Ford Authority

Ford Advanced Manufacturing Center Opens

The doors have been opened at the new Ford Advanced Manufacturing Center in Redford, Michigan. The center will ramp up prototyping including 3D printing, augmented and virtual reality, robotics and much more at the new facility.

The company’s $45 million investment in the Ford Advanced Manufacturing Center relocates approximately 100 advanced manufacturing technology experts and their specialized equipment into one open space. The company says bringing them together into one facility could streamline product development.

The Ford Advanced Manufacturing Center has 23 3D printing machines and is working with 10 3D manufacturing companies. This allows Ford experts to develop applications with different materials – from sand to nylon powder to carbon. One application currently under development has the potential to save the company more than $2 million.

Ford is a pioneer in the use of 3D printing. It bought the first model back in 1988 and now uses 90 3D printers globally producing parts and tools. On the shop floor, workers team with advanced manufacturing experts to identify ways to save the company time and money, including how to 3D print replacement parts to keep lines running instead of waiting for parts that can take weeks to be fabricated.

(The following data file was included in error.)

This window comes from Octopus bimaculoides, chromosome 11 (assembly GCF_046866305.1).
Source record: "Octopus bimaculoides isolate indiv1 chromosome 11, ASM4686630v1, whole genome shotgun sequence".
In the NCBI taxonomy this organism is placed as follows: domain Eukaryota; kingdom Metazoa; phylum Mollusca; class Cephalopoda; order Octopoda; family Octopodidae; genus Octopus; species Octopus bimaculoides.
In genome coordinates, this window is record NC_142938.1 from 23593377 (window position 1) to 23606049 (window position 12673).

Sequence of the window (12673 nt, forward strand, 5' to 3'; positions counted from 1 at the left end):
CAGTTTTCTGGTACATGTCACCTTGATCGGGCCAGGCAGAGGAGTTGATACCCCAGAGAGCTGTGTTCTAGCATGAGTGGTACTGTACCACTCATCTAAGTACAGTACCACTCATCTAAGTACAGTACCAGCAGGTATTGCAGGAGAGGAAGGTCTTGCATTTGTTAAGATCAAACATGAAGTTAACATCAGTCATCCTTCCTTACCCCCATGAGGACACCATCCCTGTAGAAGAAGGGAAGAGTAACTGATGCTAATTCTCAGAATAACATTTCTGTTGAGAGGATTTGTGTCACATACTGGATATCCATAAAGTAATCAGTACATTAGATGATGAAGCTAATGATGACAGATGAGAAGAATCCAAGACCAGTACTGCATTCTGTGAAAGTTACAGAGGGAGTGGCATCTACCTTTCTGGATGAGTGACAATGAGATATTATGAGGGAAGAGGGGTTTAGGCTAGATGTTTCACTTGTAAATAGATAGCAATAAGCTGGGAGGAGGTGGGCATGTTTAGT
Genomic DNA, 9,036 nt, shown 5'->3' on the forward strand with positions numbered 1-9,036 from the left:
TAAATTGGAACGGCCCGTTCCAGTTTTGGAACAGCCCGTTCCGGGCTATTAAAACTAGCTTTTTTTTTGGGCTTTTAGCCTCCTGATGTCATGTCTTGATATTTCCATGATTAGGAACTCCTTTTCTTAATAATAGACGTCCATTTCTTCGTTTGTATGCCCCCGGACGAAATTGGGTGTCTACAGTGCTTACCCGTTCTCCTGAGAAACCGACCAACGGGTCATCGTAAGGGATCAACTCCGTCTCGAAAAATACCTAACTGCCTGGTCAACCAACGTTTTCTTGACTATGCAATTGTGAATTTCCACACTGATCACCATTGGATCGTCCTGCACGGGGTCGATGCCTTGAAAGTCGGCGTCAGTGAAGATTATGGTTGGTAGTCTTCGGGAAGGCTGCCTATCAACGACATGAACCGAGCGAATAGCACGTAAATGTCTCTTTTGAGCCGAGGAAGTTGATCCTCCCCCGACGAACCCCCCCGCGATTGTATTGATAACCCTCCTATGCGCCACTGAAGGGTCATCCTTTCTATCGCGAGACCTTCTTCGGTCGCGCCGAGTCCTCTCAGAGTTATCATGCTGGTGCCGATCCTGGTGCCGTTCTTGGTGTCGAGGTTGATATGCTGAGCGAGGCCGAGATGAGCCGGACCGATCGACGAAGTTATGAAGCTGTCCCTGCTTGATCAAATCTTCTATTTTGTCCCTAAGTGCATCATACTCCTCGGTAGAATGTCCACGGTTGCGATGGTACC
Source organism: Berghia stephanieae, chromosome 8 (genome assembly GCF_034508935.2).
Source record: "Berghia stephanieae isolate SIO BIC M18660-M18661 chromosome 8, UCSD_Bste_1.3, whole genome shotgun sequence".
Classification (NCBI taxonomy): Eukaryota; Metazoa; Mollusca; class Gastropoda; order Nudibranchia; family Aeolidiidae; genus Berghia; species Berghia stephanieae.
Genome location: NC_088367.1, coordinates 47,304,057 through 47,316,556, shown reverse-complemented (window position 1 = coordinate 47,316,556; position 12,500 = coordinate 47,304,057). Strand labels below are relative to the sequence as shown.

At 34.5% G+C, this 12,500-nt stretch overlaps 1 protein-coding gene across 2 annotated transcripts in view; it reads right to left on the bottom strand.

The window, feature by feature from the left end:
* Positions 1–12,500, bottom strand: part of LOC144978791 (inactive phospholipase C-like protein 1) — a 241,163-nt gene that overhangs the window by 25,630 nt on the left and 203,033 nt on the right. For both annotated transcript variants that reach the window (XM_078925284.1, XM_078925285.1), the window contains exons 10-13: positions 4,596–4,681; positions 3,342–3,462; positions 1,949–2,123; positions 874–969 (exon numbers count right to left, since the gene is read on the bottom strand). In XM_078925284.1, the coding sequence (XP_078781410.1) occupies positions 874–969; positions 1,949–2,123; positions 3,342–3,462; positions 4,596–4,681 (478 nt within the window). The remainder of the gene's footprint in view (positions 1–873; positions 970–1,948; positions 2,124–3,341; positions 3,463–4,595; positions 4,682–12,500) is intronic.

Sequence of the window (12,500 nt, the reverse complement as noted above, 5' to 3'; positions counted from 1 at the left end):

According to Ford, there are 3D printed parts in the manufacturing and production of Ford vehicles. The soon-to-be-revealed Shelby Mustang GT500, coming at the North American International Auto Show in Detroit in January, has two 3D printed brake parts, while the F-150 Raptor built for China includes a 3D printed interior part. As 3D printing becomes more affordable, 3D parts will become more prevalent.

Three-dimensional printed parts also help employees improve vehicle quality. Assembly line workers at the Michigan Assembly Plant, where Ford builds the Ranger pickup, use five different 3D printed tools. These tools played a critical role in the launch of Ranger, removing weeks from an already tight timeline.

The Ford Advanced Manufacturing Center also makes extensive use of “cobots,” collaborative robots that are designed to work alongside humans without large safety cages. Using cobots in the Advanced Manufacturing Center allows Ford to identify and address potential production issues before the cobots are installed in plants.

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